There’s two sides of that conversation. One is just as your business, as the agency, it is so much harder to go out there and win new business every single day. This is just a fundamental business tenant that it’s easier to continue working with an existing customer. It’s easier to generate revenue with them over time, because there’s established trust and credibility, there’s some work history, assuming that through the web project, they don’t end up hating you because projects can sometimes be frustrating. So assuming that you’ve got a really tight and well oiled process for actually delivering and delighting, working with existing customers is always going to be an easier thing.
But new projects are exciting and it’s easier to lose track of that. I know for myself, when we had our agency, one day I looked at our revenue for the entire year and we were making about 85% or so of our revenue from new projects. Those were clients we met that year and we were doing our first project with them. So only 15% of our revenue was coming from past clients or existing clients. And out of all that revenue, out of our total revenue, only 3% of our revenue was coming from a recurring basis, like a hosting, maintenance, management, marketing. 3% of our revenue was coming from recurring.
So you can imagine at this time I had pretty much no peace of mind in our business, everything depended on always going out and finding new business and new customers and convincing them, spending all of that time and energy convincing them to sign on the dotted line. And of course those upfront projects were sometimes breakeven, or in some cases unprofitable because we weren’t charging enough for that work and so we had no opportunity to make it up on the back end. So if we lost money on the upfront project, we were already putting our business in a crunch because we had no nurturing system, no system to go and continuously manage that account and bring new ideas, improvements and strategies to the table.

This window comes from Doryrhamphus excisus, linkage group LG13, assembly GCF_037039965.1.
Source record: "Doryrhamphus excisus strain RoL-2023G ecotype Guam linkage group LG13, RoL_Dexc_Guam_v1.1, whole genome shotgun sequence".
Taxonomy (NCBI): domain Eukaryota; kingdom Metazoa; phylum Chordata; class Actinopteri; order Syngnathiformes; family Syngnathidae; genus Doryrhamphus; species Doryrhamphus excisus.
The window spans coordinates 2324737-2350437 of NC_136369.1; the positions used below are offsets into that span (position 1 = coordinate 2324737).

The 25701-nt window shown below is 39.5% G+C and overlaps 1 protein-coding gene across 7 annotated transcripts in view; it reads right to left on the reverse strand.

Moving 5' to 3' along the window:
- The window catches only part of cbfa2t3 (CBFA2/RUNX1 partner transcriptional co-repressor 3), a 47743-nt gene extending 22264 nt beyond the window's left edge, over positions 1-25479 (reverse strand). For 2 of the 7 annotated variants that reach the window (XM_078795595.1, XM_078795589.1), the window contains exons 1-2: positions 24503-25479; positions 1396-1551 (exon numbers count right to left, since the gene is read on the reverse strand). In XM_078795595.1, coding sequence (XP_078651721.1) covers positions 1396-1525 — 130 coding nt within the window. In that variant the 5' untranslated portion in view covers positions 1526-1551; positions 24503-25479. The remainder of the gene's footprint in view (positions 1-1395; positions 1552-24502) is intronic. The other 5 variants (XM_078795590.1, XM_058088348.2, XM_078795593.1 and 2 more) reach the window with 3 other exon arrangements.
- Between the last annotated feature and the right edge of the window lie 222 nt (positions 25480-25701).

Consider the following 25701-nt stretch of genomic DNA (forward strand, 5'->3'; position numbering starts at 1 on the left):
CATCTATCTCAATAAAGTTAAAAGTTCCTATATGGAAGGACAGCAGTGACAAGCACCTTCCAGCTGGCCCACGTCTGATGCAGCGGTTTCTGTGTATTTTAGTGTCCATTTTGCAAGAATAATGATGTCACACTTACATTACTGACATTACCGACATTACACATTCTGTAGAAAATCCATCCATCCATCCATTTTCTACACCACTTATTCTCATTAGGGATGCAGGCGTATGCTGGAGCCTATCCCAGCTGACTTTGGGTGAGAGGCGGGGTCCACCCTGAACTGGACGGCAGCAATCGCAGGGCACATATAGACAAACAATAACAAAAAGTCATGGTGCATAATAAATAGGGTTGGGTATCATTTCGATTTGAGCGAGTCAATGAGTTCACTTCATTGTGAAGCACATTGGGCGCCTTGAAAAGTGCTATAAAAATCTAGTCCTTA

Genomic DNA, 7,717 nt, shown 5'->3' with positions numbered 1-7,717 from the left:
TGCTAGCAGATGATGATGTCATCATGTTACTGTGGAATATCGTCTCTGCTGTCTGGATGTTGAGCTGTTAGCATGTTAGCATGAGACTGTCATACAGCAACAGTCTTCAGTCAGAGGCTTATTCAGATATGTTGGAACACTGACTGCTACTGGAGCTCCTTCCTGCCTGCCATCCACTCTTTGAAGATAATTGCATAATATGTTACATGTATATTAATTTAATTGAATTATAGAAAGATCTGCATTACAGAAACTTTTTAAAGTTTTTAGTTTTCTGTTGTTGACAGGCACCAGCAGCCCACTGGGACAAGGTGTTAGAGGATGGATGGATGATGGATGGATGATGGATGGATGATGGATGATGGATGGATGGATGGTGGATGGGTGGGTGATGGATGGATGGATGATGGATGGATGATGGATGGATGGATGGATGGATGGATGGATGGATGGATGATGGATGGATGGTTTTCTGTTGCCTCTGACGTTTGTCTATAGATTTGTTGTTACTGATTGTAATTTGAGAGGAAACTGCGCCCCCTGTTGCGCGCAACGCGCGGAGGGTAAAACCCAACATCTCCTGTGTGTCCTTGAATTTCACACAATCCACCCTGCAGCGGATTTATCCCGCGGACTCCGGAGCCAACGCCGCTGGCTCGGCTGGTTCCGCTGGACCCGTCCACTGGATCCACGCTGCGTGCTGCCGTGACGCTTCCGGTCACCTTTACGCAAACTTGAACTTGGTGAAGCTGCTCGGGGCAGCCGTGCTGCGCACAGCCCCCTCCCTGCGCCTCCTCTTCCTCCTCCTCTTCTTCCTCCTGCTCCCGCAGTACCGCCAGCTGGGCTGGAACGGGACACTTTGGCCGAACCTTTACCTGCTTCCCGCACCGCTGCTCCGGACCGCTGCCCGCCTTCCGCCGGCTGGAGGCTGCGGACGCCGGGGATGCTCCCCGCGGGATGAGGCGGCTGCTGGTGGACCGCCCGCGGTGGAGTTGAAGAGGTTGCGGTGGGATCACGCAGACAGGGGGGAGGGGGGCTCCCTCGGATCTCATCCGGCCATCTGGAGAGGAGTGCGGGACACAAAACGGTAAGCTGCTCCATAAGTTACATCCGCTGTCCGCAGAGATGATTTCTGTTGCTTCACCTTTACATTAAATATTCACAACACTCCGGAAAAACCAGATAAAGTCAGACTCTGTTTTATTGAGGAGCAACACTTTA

So from the agency owner’s side of the table, you need to figure out how to build that into your business model. So it took us several years to work on that, but eventually we moved to more of a 40-60 model where 40% of our revenue was coming from new projects and 60% of our revenue was coming from existing accounts. And we were able to more or less farm over 200 accounts that were under our management, which was either through better positioned hosting and maintenance fees, improvements, small projects, support. And then ultimately, we started getting into more marketing, inbound, SEO, email marketing management. That kind of stuff was really where we started getting into some really juicy retainers.